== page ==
March 21st, 2010 by Lianne
Part of the reason this page is rarely updated is the age of the staff members. We’re not obnoxious college students anymore – we’re obnoxious adults who have jobs and clearly can’t balance that with writing inane articles. A seemingly perfect marriage of our lives and this site, then, would be reviews about manga that relate to our jobs. That means NotHayama has to find a librarian series other than Read or Die and Bad Jew has to find a manga about a young hero trying to become The Best Urban Planner In The Universe.
Although I spend one day a week rewriting manga scripts for my eternal liege, four days a week I’m a biochemist. This is a fancy word for “someone who can pipette tiny amounts into tiny tubes without sneezing into them.” I’m not a good biochemist, but I’m an earnest biochemist. I love science even if it returns my love with robust hatred. For the record, science hates it when people try to tell it what to do. It likes to kill those people.
But just as there are manga out there for wine aficionados and boys who dream of being space garbage men, there are more than a few manga out there for the laboratory nerds. Here’s a look at a few: one that appeals to the biologists, one that appeals to the chemists, and one that appeals to anyone who likes to watch handsome men in lab coats make out.
PG-16 for a bit of college sex, drugs, and rock n’ roll. Also, bacteria. Official manga website.
I’m not sure why Del Rey chose to spell the title of this manga “Moyasimon,” but let’s ignore that. This is a manga about a young man named Tadayasu who can see microbes without a microscope. For some reason, they look very big and very cute in his eyes. A single mold spore looks like a grinning plushie about the size of an eraser head. Yeast? Adorable. E. Coli? Snuggly.
This comes in very handy for Tadayasu, who goes to university to learn about agricultural biology. Tadayasu’s wacky friends and professors teach him (and the audience) about bacteria, fermentation, and the fine line you can walk between science being awesome and science trying to kill you. In other words, don’t put something from the ground into your mouth until a professional’s given you the go-ahead. This makes for a manga that’s both educational and ripe for merchandising. It also means it’s given me useful tidbits of information to contribute to lab meetings at work, although I’ve never admitted to my source being a comic book.
The story in Moyashimon is a little weak – it’s pretty standard seinen “boy becomes a man through learning stuff” – but it’s so damn interesting that it doesn’t matter. In fact, it’s nice to see story and melodrama and characters that don’t take away from the science (I hope you heard that, CSI: Miami). The episodic nature leads to varied, optimal learning. The manga also handles the story better than the anime…the character Kei, for example, has vowed revenge on a certain type of microbe that was directly responsible for the death of a loved one. The manga does this as a sort of joke. The anime thinks it’s dead serious.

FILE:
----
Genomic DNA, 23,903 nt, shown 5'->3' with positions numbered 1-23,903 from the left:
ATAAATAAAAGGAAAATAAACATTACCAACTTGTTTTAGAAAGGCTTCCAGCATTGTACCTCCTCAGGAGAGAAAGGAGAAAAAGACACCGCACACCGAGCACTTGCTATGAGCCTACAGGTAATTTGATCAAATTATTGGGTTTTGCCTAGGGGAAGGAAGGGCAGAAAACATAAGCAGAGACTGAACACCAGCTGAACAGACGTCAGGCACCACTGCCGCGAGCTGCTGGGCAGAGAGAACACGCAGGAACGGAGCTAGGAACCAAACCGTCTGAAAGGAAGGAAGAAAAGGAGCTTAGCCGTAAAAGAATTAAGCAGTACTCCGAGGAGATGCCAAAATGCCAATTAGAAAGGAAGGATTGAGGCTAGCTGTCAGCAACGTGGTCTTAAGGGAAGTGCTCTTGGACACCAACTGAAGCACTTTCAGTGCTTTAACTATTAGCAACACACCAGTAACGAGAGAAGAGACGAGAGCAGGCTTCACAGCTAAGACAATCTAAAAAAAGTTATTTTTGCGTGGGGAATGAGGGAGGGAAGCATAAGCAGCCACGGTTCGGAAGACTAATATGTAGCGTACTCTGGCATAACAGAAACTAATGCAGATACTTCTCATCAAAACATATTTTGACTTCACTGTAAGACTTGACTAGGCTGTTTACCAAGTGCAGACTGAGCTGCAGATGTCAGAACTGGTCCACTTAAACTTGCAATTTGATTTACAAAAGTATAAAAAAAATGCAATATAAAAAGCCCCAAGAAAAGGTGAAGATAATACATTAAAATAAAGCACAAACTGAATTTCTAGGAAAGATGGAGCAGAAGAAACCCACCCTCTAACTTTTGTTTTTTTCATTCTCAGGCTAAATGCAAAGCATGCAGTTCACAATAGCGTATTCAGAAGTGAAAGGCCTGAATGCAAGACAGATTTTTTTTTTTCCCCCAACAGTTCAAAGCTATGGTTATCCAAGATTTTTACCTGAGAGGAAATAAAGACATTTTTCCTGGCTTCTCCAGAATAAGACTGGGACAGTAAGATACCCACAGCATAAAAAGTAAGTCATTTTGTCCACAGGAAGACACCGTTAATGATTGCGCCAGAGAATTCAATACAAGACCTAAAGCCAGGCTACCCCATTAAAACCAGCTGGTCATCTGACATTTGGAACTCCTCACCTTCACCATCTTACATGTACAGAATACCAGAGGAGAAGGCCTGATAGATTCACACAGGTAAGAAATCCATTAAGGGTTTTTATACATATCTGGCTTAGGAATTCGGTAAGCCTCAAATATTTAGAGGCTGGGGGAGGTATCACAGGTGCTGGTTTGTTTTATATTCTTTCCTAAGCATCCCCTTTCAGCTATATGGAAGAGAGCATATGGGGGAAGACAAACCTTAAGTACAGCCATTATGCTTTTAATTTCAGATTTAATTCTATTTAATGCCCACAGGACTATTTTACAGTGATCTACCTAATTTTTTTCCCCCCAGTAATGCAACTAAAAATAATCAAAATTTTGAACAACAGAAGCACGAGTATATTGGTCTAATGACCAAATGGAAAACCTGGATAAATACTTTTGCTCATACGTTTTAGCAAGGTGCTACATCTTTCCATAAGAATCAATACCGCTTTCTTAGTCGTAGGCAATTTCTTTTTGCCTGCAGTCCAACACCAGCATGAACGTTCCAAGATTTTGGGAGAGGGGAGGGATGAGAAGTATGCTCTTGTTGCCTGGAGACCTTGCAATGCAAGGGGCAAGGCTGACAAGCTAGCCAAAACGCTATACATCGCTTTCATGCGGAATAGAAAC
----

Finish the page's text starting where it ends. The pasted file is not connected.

And the story may be light, but the characters are surprisingly interesting. There’s even talk of one of the leads being transgender. Considering seinen is usually pretty tone-deaf about gender and sexuality outside of Dude Nailing Girls, that’s progressive as hell. Perhaps it was a combination of Moyashimon’s varied characters and bacteria with pinchable cheeks, but the manga won the Tezuka Grand Prize, meaning it’s considered one of the strongest manga in Japan ever. This manga is an awesome idea done extremely well. Also, the anime opening is ten kinds of cute. And that’s definitely not something you can say about all awesome science shows.
Initial impression: I haven’t even read/watched much of this series, but I’ve loved every moment. It’s even inspired me to come closer to my life-long dream of making my own yogurt. (Lianne)
PG-13/16 for some violence, sex, and adult concepts; official manga website.
I can say, in all seriousness, that this is one of the best shoujo titles I’ve read in the past decade, and it’s not just because I’m a complete medicine nerd. Apothecarius Argentum is a costume drama about a sad young man who’s been fed enough poison to be immune to pretty much all of it. The toxicity over many years has left our hero with silver hair, the obvious name “Argent,” and the skills to be a royal food taster for a princess who’s the constant target of poisoners. They (duh) fall in love, but there’s a catch – Argent’s ingested so much poison that his skin and saliva are literally poisonous, meaning he and the princess can’t be intimate unless someone invents the full-body condom. She sets him free of his job, and he tearfully leaves her because he can never touch her, instead deciding to become an apothecary and use his knowledge and tolerance of poisons to make medicine for the citizens of his country. He also decides to embark on a quest to detoxify his body and thus know physical love even though he’s not sure an antidote to his condition exists.